Maggie the elephant, a former Alaska Zoo resident who retired to California, has died. Maggie was 41.
“She was really a wonderful elephant. A beautiful elephant with a rough history but an indomitable spirit. A big, big personality,” said Jackie Gai, Maggie’s veterinarian in her final years. “She had a beautiful face with long eyelashes. A very sweet and expressive face. ”
Maggie moved to Anchorage in 1983 as a young orphan from southern Africa. She stayed for 24 years.
The intention was for Maggie to be a companion for Annabelle, who already lived in Anchorage as The Alaska Zoo’s first elephant. But their relationship was difficult. Annabelle would boss Maggie around. They were different species’: an Asian elephant and an African elephant.
“When Annabelle passed away, Maggie sort of came into her own,” Zoo communications manager Katie Larson said. “She realized she didn’t have to share her space anymore. And there was no longer an older elephant sort of taking all the good things, and all the attention.”
But Maggie suffered from arthritis and dental disease. The zoo staff and board came to the conclusion Alaska wasn’t the best place for her. She needed a warmer climate and, Larson said, to be with other elephants.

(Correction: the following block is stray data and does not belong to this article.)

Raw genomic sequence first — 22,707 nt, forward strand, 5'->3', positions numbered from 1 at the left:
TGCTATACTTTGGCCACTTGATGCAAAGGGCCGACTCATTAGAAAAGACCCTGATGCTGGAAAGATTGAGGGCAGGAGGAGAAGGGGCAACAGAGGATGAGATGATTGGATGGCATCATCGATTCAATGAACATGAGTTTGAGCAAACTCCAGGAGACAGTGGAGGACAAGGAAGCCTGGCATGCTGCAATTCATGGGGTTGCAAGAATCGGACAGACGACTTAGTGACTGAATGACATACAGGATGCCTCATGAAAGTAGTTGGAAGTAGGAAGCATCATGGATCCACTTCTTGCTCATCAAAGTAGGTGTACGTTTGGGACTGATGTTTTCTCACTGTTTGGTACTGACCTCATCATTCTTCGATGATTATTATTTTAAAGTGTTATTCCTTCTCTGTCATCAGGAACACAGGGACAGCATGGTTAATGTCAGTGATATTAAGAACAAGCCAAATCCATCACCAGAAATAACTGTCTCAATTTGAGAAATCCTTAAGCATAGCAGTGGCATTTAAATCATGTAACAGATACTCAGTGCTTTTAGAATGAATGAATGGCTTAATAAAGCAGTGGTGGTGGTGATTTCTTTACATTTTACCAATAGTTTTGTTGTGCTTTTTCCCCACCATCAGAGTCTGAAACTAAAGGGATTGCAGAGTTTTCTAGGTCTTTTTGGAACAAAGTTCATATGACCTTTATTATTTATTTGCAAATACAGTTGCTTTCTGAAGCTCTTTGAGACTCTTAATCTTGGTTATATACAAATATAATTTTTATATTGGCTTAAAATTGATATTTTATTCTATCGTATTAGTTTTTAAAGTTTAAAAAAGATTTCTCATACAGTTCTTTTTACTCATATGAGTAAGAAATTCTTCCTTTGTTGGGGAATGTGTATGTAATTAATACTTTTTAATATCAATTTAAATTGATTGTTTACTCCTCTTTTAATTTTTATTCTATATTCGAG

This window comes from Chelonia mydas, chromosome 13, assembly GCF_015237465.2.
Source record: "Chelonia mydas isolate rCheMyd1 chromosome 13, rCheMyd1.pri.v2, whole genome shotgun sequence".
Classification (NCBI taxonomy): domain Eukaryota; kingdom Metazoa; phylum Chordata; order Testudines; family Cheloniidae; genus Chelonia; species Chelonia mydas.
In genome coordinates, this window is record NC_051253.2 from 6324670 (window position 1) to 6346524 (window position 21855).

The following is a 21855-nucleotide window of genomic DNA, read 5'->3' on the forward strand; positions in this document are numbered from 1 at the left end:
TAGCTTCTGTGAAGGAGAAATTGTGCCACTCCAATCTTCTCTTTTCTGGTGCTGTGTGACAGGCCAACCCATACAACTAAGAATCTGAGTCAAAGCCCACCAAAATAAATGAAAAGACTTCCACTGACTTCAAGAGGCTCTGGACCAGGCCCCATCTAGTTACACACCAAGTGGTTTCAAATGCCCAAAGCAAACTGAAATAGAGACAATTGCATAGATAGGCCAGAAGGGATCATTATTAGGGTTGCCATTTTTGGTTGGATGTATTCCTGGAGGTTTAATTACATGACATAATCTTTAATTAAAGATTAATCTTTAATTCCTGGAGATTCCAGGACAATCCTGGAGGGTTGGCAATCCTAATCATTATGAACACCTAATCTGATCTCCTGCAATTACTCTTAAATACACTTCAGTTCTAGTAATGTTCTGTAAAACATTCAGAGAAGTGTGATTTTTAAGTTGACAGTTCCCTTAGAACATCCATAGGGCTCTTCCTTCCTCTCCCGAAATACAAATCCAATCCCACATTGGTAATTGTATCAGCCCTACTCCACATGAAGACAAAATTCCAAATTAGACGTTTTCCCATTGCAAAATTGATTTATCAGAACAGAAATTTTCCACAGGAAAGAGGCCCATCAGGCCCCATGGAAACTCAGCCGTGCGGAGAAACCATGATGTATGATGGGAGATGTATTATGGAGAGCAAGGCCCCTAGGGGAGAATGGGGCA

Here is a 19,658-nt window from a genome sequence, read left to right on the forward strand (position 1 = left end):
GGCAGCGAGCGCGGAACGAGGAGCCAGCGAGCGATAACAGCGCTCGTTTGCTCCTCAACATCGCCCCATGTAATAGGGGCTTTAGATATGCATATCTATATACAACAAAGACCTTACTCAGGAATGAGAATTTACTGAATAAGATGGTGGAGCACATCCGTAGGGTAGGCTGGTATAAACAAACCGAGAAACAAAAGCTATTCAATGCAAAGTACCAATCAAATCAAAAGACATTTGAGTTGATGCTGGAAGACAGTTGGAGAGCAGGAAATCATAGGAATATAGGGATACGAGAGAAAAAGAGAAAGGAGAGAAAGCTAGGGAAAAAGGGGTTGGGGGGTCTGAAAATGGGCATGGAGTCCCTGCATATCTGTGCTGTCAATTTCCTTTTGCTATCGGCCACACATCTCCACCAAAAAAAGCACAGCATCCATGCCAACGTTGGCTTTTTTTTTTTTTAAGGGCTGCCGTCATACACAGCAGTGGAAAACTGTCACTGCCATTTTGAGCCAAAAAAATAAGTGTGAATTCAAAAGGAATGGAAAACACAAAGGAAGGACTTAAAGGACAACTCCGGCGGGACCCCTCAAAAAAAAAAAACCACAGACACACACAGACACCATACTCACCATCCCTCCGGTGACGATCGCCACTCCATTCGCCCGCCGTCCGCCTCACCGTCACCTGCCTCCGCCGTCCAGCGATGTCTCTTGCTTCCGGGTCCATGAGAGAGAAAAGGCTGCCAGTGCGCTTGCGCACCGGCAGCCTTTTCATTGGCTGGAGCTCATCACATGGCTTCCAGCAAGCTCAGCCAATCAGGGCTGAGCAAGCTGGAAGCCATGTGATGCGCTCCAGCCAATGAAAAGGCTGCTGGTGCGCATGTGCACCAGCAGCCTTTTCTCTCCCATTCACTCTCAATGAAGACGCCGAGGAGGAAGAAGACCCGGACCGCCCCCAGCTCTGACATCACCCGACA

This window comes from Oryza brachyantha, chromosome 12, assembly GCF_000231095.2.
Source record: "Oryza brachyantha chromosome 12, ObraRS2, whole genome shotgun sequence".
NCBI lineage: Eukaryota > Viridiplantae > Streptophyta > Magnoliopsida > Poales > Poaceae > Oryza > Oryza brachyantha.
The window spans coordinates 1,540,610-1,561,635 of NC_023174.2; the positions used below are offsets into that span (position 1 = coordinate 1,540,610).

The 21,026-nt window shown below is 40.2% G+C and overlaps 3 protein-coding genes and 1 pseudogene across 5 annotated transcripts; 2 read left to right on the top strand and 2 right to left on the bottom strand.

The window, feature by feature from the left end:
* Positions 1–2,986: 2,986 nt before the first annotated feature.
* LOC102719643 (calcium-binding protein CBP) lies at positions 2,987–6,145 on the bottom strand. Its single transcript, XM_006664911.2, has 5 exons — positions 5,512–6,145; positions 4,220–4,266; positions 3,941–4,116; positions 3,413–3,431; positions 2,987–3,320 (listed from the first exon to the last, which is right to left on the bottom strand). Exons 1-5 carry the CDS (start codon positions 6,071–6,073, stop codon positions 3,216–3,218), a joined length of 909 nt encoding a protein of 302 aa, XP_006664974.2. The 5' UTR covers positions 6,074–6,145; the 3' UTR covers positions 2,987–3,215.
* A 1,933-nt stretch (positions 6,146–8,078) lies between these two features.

“It was an emotionally charged decision, and a very hard decision for us to make, but we really felt within our hearts it was the right thing for Maggie,” said Larson.
So, in 2007, Maggie boarded an Air Force C-17 in Anchorage and flew to California.
Her new home was a sanctuary in San Andreas, Calif., run by the Performing Animal Welfare Society. Dr. Gai, director of veterinary services for PAWS, said Maggie flourished in her new habitat, with acres of hills to roam and mud to wallow in.
And Maggie had a best friend: Lulu, a retired zoo elephant from San Francisco.
“They refused to be apart. Everywhere Maggie went, Lulu went, and vice versa,” Gai said. “So it’s just what I would say was the deepest of friendships.”
Gai said Maggie seemed to choose the place of her death. On Tuesday, Maggie lay down under a favorite oak tree. With Lulu by her side and a caregiver nearby, Maggie drew her last breath.
While African elephants in the wild can live to 65, Gai said Maggie exceeded the median life expectancy for a captive elephant.
“She was a good friend to her elephant friends, and she was lucky to have a caring zoo director who made the right decision for her,” Gai said. “And we are honored to have had the opportunity to care for her all these years.”
Gai said Lulu seems sad and is getting extra attention.
Maggie’s care was funded for several years by game-show host and animal advocate Bob Barker, who also reimbursed the Air Force for Maggie’s flight from Alaska.